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Wealth Management - November 2019

by Stacy Wise | Nov 04, 2019

Year-End Things to Think About
Year-End Things to Think About

By Rick Imhoff, CFP ®

It’s that time of year when thoughts of reviewing year-end financial strategies enter our mind – in addition to planning for the holidays, of course.  Here are five financial things to think about:    

Realize Losses
If you look at your portfolio and there are one, two, or maybe more stock, mutual fund, or ETF holdings that are currently at a loss, you probably mistakenly make the emotional decision to hang on to it in the hopes that it will get back to at least what you paid for it and then maybe sell it.  However, it is better to just go ahead and sell it now, realize the loss, and use the loss to offset other realized gains, if any. If there are no realized gains, you can deduct up to $3,000 of net capital losses on your 2019 income tax return, potentially saving you several hundred dollars in taxes depending on your tax bracket.  Not only do you get the benefit of reducing your income taxes, you also don’t have to look at that loss every time you look at your portfolio.

Of course, this may be a stock, mutual fund or ETF you would like to hold for a longer-term investment.  Go ahead and take the loss, wait at least 30 days and buy it back.  You get the benefit of realizing the tax loss on your tax return and buy it back at a lower price.  

Take Your RMD
If you are at least age 70 ½, you are required to take a required minimum distribution (RMD) from your IRA.  If you are still employed and have a 401(k) plan with your employer, you are not required to take a minimum distribution until you are retired.  That is not the case with your IRA.  The IRS gives you a great incentive to take your RMD each year because if you don’t, you will be subject to a hefty 50% penalty.  You have all calendar year to take your RMD, but don’t wait until the last minute.  Depending on your IRA custodian or trustee, they might need a few days to do the necessary paperwork to make a timely distribution before year-end.  

Annual Gifts to Family
For the 2019 calendar year, you can give up to $15,000 per year to another individual and not incur any gift or estate taxes.  If you are married, you and your spouse can jointly give up to $30,000 to the same individual.  This can be very useful if you have a large estate that exceeds the current federal estate tax exemption amount of $11.4 million per individual.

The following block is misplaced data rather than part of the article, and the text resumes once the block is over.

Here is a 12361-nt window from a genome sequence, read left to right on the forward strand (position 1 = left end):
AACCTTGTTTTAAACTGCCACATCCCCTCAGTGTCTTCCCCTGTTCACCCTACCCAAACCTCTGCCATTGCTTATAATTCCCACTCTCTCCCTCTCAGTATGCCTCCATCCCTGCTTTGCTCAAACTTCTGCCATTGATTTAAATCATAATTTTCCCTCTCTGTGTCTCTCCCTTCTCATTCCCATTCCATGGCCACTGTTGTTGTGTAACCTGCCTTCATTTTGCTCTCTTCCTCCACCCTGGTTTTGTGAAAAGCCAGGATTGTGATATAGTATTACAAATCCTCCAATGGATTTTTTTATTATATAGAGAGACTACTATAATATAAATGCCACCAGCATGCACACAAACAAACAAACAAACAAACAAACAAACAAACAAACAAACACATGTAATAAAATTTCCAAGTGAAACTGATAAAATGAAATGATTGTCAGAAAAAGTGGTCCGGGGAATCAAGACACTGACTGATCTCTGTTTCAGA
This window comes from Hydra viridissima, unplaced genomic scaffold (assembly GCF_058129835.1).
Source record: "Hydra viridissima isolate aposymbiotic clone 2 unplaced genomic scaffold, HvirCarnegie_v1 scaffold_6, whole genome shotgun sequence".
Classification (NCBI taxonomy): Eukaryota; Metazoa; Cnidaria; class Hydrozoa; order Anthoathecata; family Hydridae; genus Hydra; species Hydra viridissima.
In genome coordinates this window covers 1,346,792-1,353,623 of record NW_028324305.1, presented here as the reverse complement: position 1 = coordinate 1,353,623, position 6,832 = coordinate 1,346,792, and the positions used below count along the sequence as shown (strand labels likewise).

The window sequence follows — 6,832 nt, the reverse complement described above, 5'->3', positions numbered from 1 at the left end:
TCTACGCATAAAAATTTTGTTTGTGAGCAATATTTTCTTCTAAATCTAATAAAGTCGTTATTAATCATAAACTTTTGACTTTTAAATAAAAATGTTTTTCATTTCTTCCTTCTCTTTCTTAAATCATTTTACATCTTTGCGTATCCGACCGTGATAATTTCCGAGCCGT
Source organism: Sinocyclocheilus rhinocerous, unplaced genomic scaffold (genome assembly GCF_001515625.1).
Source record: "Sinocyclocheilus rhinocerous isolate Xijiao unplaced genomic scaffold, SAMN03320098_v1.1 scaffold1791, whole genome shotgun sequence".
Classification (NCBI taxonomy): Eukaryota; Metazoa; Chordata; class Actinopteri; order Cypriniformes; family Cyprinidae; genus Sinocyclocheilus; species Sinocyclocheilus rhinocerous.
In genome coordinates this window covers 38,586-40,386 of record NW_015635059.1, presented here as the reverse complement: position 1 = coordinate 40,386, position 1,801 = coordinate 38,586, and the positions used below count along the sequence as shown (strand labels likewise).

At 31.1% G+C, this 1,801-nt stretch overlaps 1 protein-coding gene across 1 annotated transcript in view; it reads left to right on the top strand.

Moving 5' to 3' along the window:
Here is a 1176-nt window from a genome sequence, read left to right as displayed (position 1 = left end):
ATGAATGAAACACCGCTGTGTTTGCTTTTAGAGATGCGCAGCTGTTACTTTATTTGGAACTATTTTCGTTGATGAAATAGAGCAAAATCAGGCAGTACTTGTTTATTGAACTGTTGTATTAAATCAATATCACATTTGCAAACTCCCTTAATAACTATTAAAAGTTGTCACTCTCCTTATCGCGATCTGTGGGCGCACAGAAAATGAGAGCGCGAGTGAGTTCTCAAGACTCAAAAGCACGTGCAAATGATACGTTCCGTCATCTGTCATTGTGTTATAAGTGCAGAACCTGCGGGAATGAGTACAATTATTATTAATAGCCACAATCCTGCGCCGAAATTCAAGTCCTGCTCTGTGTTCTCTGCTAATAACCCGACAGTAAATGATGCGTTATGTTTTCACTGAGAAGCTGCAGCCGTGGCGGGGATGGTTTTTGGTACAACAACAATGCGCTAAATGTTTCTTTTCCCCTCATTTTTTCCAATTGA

In addition to the $15,000 limit, you can pay medical expenses and tuition for the same individual and not be subject to any gift or estate taxes on the amount, only if you pay the medical provider or school directly.  This can also be very useful if you have family members who are faced with high medical expenses or needing help to cover tuition costs to attend a school or college.  

Charitable Gifts
With the recent significant increase in the standard deduction, fewer taxpayers are able to itemize their expenses, which would include charitable contributions.  One option is to “bundle” your contributions.  For example, instead of making annual donations to your favorite charity, you can make a larger one every few years so the amount can exceed the standard deduction.

If you have an IRA and are at least age 70 ½, you can use part or all your RMD to make your charitable contribution.  Just ask your IRA custodian or trustee to make a check payable to your favorite charity and either have them mail it directly to the charity or give the check to you to deliver the check yourself.  Any amount from your IRA, up to a maximum of $100,000 annually, can be paid to a qualifying charitable organization and help to partially or fully satisfy your RMD for the year.  Keep in mind that you don’t get a charitable deduction on the contribution, but you also do not have to pay income tax on the amount sent to the qualifying charitable organization, which can help to reduce your taxable income.    

Rebalance Your Portfolio 
Oftentimes, especially when the market performs well, we neglect to review our investment portfolio to see if it should be rebalanced.  For example, if your target allocation is 30% equities and 70% fixed-income, but the current allocation is 40% equities and 60% fixed-income, it would be a good idea to bring the portfolio back to the target allocation and to maintain your desired level of risk.  Of course, when doing your rebalancing, be sure to check on what the net realized capital gain or loss would be if the portfolio is fully rebalanced.  Not that taxes should outweigh investment decisions, but it is something to consider. 


Rick Imhoff, CFP®, is Executive Vice President & Senior Trust Officer for MidAmerica National Bank. He can be reached at 309-647-5000, ext. 1130 or by email.

Investments are not FDIC-insured, hold no bank guarantee, may lose value, are not a deposit, and are not insured by any federal government agency.

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